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Monthly Archives: January 2008

“The Diary of Pelly D” by L.J. Adlington

TEEN LIBRARIAN'S REVIEW:

Going in, I knew "The Diary of Pelly D" was a sci fi novel about a futuristic society on a distant planet in which all of humanity (well, ok, humanity with gills … work with me here!) was lab-created from three lines of genes. I figured it would be a typical "future dystopia" novel, that is, a story about a future world in which society is negative, restrictive, or otherwise oppressive. But "The Diary of Pelly D" is so much more than that; it is nothing less than a story about the Holocaust, although cast as a sci fi novel.

We start right off with 14 year-old Toni V working on a demolition gang in City Five, clearing away the rubble of the main plaza following a devastating war. During the blasting, Toni V finds a diary in an empty water can. Although forbidden to do so — workers are to immediately turn over any written relics to authorities — he takes it back to his barracks-like dormitory and secretly reads it each night.

Pelly D's diary starts out in a pretty ordinary fashion. She's a rich, bratty, spoiled girl. Her days are mostly filled with shopping, flirting, and lounging in her holo-pool or fooling around at Water World (again, these folks are like us but they have gills, so water is a crucial element for their survival). Slowly, though, the diary comes to reflect the very troubled times in City Five. The general of their sister city, City One, begins to claim that his city is suffering from a crippling water shortage. Allegedly to speed the irrigation project along, the general begins summoning members of the "lesser" gene lines to City One, including Pelly D's best friend, who is never seen or heard from again. What follows is forced genetic testing, a literal branding of people's hands according to their gene line, unthinkable restrictions of basic freedoms, communication blackouts, fear, suspicion, and violence. What's great is that all this repression occurs so gradually that, like Pelly D, you'll find yourself shocked at how completely her society has broken down.

This novel reads very quickly, as Toni V's life conducting backbreaking manual labor in present-day City Five is interspersed with the actual pages from Pelly D's diary. Pelly D writes in a modified text-speak, so all you teen readers should be well accustomed to her style. While Toni V's character remains a bit distant, Pelly D really comes to life through the pages of her diary. You will find yourself pulled into this story about a world that looks all too much like our own, and in which quietly awful things happen while ostensibly good people turn the other way. I found this book to be absolutely devastating, and, if you're at all like me, the ending will stay with you long after you're finished. I strongly recommend this book to any readers, boys or girls, in about grade 7 or up, particularly those who are fans of books like "The Giver," "House of the Scorpion," or Scott Westerfeld's "Uglies" series. If you give it a chance, I think you'll take a lot away from "The Diary of Pelly D."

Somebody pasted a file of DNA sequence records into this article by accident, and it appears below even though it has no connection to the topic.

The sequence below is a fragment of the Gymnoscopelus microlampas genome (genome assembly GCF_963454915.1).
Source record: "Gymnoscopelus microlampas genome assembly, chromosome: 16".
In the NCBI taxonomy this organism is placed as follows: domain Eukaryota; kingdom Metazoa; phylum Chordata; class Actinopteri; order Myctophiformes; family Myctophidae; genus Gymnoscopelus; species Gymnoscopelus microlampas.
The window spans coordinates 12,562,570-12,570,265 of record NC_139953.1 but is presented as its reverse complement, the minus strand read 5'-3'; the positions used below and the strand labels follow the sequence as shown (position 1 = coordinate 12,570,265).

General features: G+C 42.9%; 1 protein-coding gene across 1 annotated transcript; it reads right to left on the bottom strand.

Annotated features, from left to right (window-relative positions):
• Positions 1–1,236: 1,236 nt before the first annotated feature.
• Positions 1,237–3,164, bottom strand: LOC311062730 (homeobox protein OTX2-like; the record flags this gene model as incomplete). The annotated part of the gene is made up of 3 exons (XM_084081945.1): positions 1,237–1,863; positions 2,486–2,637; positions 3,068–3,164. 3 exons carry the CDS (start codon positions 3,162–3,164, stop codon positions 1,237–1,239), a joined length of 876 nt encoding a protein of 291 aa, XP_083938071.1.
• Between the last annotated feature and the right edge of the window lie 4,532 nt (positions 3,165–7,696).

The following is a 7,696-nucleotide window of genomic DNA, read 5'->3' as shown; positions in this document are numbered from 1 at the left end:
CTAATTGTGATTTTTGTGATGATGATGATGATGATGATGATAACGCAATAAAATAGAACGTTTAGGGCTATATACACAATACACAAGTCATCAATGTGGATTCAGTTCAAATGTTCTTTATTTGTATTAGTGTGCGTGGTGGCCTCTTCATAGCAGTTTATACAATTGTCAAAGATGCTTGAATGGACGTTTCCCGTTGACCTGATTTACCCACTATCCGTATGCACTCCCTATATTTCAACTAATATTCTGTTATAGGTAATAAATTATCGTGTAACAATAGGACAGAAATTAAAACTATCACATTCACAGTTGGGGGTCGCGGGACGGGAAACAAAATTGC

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Posted by on January 7, 2008 in Uncategorized

 

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“Someday This Pain Will Be Useful To You” by Peter Cameron

TEEN LIBRARIAN'S REVIEW:

"Someday This Pain Will Be Useful To You," author Peter Cameron's first novel for teens, appears on a few "Best of 2007" lists, including those put out by Publishers Weekly, Horn Book, and Amazon.com. Needless to say, I had pretty high expectations for this dark, ironic, yet oddly sincere story of 18 year-old James Sveck. Sadly, those expectations weren't quite met. Maybe it was just too much hype?

Ok, so here's the basic plot outline, although, be warned, not too much happens in this story. Basically, James is spending the summer before his freshman year at Brown University working in his mom's NYC art gallery. The gallery, by the way, features garbage can art produced by an artist who has renounced names, and, not too surprisingly, James has lots of free time on his hands. At night, James roams the Internet looking at Midwestern houses (of all things!), envisioning a life away from college, NYC, and, above all else, people his own age. See, James is a true introvert, and he often feels so uncomfortable around his peers that he's reduced to what honestly can be described as terror. As the story unfolds, we learn that during an American Classroom trip to Washington, DC, James freaked out from the sheer pressure of having to be social and engage the other teens on the trip. In fact, as becomes clear, James is suffering from not just a stifling depression but also a severe and nearly complete sense of alienation from all people and things.

While this novel is beautifully written (among others, there's a wonderful passage where James describes the purity of thoughts and the compromise of language), the bottom line is that the entire story takes place in James' head. What we have is essentially a series of observations, reminisces, frustrations, and fears, very few of which are grounded in any real action. As such, although James is a fascinating character, this book is often challenging — if not downright boring — to read. I can't imagine there are many teenagers who would be interested enough to even finish the book, which is a shame. If there are some older, high school age teens out there interested in a sort of "Catcher in the Rye" style story, you might want to give this book a try. However, for those looking for a story about a teen boy facing the challenges of depression, Ned Vizzini's "It's Kind of a Funny Story" is, in my opinion, a much stronger choice.

 
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Posted by on January 3, 2008 in Uncategorized

 

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